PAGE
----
By Brinybay, April 18, 2016

For those who don't have technical skills or the patience to draw plans.

(Full article11 comments)
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Recent Images from the Plant Database
Photo of Sage (Salvia 'Big Swing') Photo of Ornamental Sweet Potato (Ipomoea batatas 'Sweet Georgia Heart Purple') Photo of Ornamental Sweet Potato (Ipomoea batatas 'Sweet Georgia Heart Purple') Photo of Lily (Lilium 'Lollypop') Photo of Sweet potato vine (Ipomoea batatas 'Heart Light Green') Photo of Sweet potato vine (Ipomoea batatas 'Heart Light Green') Photo of Salvia glabrescens Photo of Sage (Salvia transsylvanica) Photo of Variegated Japanese Woodland Sage (Salvia nipponica 'Fuji Snow')

» See more new plant database photos

New Multi-Plant Photos
Photo by GrammaChar Photo by RuuddeBlock Photo by ge1836 Photo by DomehomeDee Photo by Baja_Costero Photo by MISSINGROSIE Photo by jmorth Photo by Dutchlady1 Photo by ge1836

» See more new multi-plant photos

The newest comments to the plant database:
By Cyclaminist on Apr 30, 2016 4:36 PM, concerning plant: Small Flowered Buttercup (Ranunculus abortivus)

A very common buttercup throughout most of eastern North America. Flowers are tiny; the seeds are numerous, small, and hard; and it tends to be weedy. However, its flowers provide nectar and pollen to bees and flies, so it's worth having around.

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By jmorth on Apr 30, 2016 2:38 PM, concerning plant: Hosta (Hosta 'Miracle Lemony')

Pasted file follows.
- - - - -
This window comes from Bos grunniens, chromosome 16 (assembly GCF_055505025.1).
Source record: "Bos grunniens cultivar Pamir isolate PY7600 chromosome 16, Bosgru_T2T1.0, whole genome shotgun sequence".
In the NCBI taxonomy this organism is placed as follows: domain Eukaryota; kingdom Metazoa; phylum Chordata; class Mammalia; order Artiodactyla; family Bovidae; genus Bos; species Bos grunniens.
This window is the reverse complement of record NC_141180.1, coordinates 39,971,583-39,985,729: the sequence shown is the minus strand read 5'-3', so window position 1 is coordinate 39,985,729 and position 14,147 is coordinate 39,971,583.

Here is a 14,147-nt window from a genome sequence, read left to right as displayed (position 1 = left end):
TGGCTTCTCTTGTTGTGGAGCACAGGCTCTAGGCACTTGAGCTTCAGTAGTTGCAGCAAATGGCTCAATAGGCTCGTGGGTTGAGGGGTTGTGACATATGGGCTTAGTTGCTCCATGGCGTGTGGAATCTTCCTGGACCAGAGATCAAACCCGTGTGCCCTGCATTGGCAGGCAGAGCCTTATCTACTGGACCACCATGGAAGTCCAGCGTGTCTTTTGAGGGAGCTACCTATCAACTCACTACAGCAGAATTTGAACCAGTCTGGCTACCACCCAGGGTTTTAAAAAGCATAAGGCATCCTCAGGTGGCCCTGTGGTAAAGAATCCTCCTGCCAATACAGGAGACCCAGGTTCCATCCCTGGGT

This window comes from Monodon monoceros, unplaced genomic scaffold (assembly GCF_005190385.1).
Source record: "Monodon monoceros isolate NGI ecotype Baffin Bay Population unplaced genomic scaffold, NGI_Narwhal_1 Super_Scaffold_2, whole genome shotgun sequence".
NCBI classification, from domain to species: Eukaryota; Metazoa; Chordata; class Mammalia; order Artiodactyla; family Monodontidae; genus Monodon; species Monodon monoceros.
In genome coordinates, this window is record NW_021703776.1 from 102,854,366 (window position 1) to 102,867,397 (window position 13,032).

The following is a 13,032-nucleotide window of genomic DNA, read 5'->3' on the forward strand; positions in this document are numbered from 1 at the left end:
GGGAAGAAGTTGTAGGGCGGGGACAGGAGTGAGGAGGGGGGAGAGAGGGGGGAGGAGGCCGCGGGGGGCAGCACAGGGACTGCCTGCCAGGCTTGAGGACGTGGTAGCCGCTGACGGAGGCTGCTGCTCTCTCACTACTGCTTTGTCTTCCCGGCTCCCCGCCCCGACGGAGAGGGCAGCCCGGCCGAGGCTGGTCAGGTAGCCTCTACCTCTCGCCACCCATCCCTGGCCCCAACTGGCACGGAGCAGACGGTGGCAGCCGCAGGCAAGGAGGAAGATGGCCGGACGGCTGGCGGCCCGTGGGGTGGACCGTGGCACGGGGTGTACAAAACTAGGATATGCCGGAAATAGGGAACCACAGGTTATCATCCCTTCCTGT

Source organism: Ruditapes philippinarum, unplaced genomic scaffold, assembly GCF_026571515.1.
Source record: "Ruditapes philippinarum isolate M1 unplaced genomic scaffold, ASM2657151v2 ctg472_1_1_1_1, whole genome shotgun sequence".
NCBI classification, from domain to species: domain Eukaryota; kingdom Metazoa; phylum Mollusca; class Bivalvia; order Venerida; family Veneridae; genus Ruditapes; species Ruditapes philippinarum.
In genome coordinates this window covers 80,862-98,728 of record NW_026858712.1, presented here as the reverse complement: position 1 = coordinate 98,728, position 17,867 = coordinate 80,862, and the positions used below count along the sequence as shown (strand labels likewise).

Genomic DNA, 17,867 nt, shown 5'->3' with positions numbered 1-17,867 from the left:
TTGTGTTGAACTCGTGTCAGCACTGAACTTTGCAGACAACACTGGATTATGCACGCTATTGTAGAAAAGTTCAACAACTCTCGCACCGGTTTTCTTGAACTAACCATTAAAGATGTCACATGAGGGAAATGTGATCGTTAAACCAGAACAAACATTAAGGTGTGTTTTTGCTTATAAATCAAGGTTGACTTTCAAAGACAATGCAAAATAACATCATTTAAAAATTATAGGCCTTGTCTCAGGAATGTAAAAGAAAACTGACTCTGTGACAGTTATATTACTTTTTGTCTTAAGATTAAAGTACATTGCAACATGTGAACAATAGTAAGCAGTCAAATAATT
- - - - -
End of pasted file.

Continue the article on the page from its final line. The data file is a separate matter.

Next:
Hailed as the 1st yellow flowering Hosta. Foliage has wavy edges. Flowers have a nice, though light, fragrance. Grows to 16 inches tall. Sun to shade habitat. Adapts well to large containers.

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By Cyclaminist on Apr 30, 2016 2:37 PM, concerning plant: Prairie phlox (Phlox pilosa)

Prairie phlox has a lot of variation in the color and shape of the petals, so if you want a nice form, you should only buy plants that are blooming. My first prairie phlox, which wasn't blooming when I bought it, turned out to have light pink flowers that aren't very spectacular. The nicest forms, in my opinion, have deeper pink petals and dark markings around the mouth of the flower. There is also variation in petal size: wider petals are showier at a distance, while narrower petals make the flower more interesting.

The flowers are fragrant, and if you've got garden phlox (mid- or late-summer-blooming) or woodland phlox (spring-blooming), this is a great plant to extend the season of phlox fragrance. It blooms in between the bloom times of the two other species.

Phlox is self-incompatible: that means that the flowers will not be fertilized and produce seed unless pollen is transferred from another phlox plant that is different genetically. In my garden, I can attest to this, because I bought just one plant and never got any seed. Since I want it to self-seed, I got several more plants. Like all phlox, seed is in a round pod that splits open when ripe, and catapults the seed away from the parent plant.